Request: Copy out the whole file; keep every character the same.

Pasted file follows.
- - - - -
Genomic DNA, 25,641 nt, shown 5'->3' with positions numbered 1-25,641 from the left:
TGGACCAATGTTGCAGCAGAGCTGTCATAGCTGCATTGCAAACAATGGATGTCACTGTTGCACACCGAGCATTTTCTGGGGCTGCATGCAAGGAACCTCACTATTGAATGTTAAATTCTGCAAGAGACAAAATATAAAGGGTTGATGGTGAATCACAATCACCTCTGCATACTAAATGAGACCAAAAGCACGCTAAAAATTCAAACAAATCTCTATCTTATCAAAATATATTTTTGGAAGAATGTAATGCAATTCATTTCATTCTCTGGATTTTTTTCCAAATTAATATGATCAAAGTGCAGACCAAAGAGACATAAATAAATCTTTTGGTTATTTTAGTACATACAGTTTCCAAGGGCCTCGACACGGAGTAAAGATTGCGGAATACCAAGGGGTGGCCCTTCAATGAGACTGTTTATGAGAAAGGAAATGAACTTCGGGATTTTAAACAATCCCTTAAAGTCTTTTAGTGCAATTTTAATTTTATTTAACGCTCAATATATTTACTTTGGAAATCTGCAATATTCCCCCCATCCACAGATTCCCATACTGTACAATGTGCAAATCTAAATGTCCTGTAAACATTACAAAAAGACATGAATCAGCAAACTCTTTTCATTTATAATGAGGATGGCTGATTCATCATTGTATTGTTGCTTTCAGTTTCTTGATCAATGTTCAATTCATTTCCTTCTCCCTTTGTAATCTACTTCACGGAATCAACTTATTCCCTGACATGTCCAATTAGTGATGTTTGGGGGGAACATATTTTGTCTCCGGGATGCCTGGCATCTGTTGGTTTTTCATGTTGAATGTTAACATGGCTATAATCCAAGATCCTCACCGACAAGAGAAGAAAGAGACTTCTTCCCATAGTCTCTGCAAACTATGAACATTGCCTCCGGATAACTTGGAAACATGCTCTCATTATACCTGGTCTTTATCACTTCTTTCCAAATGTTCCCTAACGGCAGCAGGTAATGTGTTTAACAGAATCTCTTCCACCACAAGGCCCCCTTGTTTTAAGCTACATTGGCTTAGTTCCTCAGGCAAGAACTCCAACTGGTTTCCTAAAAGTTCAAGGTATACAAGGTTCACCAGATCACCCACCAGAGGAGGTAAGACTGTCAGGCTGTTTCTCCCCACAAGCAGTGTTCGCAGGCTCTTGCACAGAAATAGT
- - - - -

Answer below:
Genomic DNA, 25,641 nt, shown 5'->3' with positions numbered 1-25,641 from the left:
TGGACCAATGTTGCAGCAGAGCTGTCATAGCTGCATTGCAAACAATGGATGTCACTGTTGCACACCGAGCATTTTCTGGGGCTGCATGCAAGGAACCTCACTATTGAATGTTAAATTCTGCAAGAGACAAAATATAAAGGGTTGATGGTGAATCACAATCACCTCTGCATACTAAATGAGACCAAAAGCACGCTAAAAATTCAAACAAATCTCTATCTTATCAAAATATATTTTTGGAAGAATGTAATGCAATTCATTTCATTCTCTGGATTTTTTTCCAAATTAATATGATCAAAGTGCAGACCAAAGAGACATAAATAAATCTTTTGGTTATTTTAGTACATACAGTTTCCAAGGGCCTCGACACGGAGTAAAGATTGCGGAATACCAAGGGGTGGCCCTTCAATGAGACTGTTTATGAGAAAGGAAATGAACTTCGGGATTTTAAACAATCCCTTAAAGTCTTTTAGTGCAATTTTAATTTTATTTAACGCTCAATATATTTACTTTGGAAATCTGCAATATTCCCCCCATCCACAGATTCCCATACTGTACAATGTGCAAATCTAAATGTCCTGTAAACATTACAAAAAGACATGAATCAGCAAACTCTTTTCATTTATAATGAGGATGGCTGATTCATCATTGTATTGTTGCTTTCAGTTTCTTGATCAATGTTCAATTCATTTCCTTCTCCCTTTGTAATCTACTTCACGGAATCAACTTATTCCCTGACATGTCCAATTAGTGATGTTTGGGGGGAACATATTTTGTCTCCGGGATGCCTGGCATCTGTTGGTTTTTCATGTTGAATGTTAACATGGCTATAATCCAAGATCCTCACCGACAAGAGAAGAAAGAGACTTCTTCCCATAGTCTCTGCAAACTATGAACATTGCCTCCGGATAACTTGGAAACATGCTCTCATTATACCTGGTCTTTATCACTTCTTTCCAAATGTTCCCTAACGGCAGCAGGTAATGTGTTTAACAGAATCTCTTCCACCACAAGGCCCCCTTGTTTTAAGCTACATTGGCTTAGTTCCTCAGGCAAGAACTCCAACTGGTTTCCTAAAAGTTCAAGGTATACAAGGTTCACCAGATCACCCACCAGAGGAGGTAAGACTGTCAGGCTGTTTCTCCCCACAAGCAGTGTTCGCAGGCTCTTGCACAGAAATAGT